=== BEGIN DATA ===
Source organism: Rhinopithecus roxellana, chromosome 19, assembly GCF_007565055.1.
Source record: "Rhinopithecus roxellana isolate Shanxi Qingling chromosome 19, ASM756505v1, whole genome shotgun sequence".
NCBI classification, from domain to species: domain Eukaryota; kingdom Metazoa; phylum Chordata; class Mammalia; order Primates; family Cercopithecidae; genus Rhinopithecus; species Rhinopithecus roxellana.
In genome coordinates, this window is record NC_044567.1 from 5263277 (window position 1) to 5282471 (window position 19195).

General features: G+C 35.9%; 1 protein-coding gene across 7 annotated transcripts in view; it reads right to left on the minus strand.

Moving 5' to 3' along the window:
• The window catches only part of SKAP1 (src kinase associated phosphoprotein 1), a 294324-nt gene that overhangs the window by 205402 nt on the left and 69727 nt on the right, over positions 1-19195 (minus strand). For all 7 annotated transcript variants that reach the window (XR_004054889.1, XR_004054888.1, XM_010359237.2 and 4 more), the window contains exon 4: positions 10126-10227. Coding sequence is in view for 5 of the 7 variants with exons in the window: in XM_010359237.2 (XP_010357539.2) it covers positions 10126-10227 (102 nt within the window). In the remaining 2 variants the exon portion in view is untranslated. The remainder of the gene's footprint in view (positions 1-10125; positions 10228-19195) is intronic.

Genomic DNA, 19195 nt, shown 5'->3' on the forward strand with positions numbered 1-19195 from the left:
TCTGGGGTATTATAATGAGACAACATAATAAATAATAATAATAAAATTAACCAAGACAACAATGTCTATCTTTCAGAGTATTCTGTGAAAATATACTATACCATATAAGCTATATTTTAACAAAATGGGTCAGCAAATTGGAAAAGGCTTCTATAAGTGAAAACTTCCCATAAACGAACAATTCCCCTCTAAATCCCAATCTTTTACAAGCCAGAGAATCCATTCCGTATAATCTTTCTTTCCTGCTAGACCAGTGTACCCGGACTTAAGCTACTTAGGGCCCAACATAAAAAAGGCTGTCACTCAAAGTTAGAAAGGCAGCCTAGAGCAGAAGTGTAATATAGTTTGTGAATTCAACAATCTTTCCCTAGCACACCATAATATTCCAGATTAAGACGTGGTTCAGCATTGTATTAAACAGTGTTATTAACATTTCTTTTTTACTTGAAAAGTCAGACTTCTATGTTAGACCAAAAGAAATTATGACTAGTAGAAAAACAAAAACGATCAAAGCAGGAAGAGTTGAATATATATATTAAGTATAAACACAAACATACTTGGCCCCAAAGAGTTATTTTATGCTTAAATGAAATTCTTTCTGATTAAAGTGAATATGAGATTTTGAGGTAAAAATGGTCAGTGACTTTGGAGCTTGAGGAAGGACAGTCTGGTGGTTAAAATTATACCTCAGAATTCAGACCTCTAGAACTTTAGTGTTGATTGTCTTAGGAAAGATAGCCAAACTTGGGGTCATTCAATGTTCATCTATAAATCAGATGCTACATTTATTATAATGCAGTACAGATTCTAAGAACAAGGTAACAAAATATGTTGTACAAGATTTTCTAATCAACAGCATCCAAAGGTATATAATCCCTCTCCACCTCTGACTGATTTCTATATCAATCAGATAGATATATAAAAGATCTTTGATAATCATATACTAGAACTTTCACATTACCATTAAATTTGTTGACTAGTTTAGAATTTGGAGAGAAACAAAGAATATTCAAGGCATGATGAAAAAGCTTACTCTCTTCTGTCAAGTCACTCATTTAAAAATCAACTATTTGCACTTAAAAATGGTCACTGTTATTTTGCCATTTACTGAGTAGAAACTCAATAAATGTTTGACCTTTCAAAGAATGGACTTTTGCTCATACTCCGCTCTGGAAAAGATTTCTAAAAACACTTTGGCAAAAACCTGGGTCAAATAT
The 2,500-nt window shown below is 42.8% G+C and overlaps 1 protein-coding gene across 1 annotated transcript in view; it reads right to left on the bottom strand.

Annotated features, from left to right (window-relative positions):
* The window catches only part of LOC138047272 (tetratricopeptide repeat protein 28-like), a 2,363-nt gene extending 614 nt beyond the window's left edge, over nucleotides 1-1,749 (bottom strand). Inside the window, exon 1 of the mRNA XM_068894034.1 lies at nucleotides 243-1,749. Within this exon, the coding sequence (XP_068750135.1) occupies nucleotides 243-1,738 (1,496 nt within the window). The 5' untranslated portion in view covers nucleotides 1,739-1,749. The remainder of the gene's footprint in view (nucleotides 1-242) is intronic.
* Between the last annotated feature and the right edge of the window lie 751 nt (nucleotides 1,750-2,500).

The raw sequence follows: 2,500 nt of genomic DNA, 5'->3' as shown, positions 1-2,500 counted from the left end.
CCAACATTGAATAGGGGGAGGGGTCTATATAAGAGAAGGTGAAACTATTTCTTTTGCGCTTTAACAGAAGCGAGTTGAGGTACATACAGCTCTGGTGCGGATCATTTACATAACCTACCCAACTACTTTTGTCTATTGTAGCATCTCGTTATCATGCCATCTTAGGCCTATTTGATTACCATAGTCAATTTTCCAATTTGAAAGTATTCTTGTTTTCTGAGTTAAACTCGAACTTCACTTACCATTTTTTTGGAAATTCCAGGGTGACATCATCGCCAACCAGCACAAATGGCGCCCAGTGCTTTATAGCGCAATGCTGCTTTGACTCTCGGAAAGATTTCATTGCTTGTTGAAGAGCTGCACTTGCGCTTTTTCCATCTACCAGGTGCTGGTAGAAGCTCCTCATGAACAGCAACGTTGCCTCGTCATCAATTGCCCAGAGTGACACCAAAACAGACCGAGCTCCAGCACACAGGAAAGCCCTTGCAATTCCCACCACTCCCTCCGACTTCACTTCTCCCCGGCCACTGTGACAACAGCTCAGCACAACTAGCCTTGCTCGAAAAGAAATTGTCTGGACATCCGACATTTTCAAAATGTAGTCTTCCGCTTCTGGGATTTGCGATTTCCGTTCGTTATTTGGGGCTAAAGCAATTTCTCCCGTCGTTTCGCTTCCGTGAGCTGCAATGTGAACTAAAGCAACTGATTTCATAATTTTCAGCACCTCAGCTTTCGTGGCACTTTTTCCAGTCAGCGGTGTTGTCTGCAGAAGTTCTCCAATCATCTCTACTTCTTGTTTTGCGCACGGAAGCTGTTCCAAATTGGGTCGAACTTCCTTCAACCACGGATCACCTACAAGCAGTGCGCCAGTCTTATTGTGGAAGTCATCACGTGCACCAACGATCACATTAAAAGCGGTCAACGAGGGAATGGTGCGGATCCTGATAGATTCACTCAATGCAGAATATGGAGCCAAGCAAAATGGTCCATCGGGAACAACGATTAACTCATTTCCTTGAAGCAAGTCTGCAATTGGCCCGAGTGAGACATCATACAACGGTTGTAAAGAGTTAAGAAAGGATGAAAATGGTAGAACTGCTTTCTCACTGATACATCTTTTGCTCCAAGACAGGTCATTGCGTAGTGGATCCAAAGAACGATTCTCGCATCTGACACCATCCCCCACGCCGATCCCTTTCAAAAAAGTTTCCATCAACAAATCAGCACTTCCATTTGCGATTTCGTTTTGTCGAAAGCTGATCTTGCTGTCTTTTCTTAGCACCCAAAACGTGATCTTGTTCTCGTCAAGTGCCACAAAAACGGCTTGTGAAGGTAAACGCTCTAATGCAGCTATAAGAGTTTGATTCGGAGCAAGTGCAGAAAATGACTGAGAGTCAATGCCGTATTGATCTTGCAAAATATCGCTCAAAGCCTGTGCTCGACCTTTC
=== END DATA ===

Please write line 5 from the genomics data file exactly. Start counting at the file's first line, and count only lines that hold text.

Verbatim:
General features: G+C 35.9%; 1 protein-coding gene across 7 annotated transcripts in view; it reads right to left on the minus strand.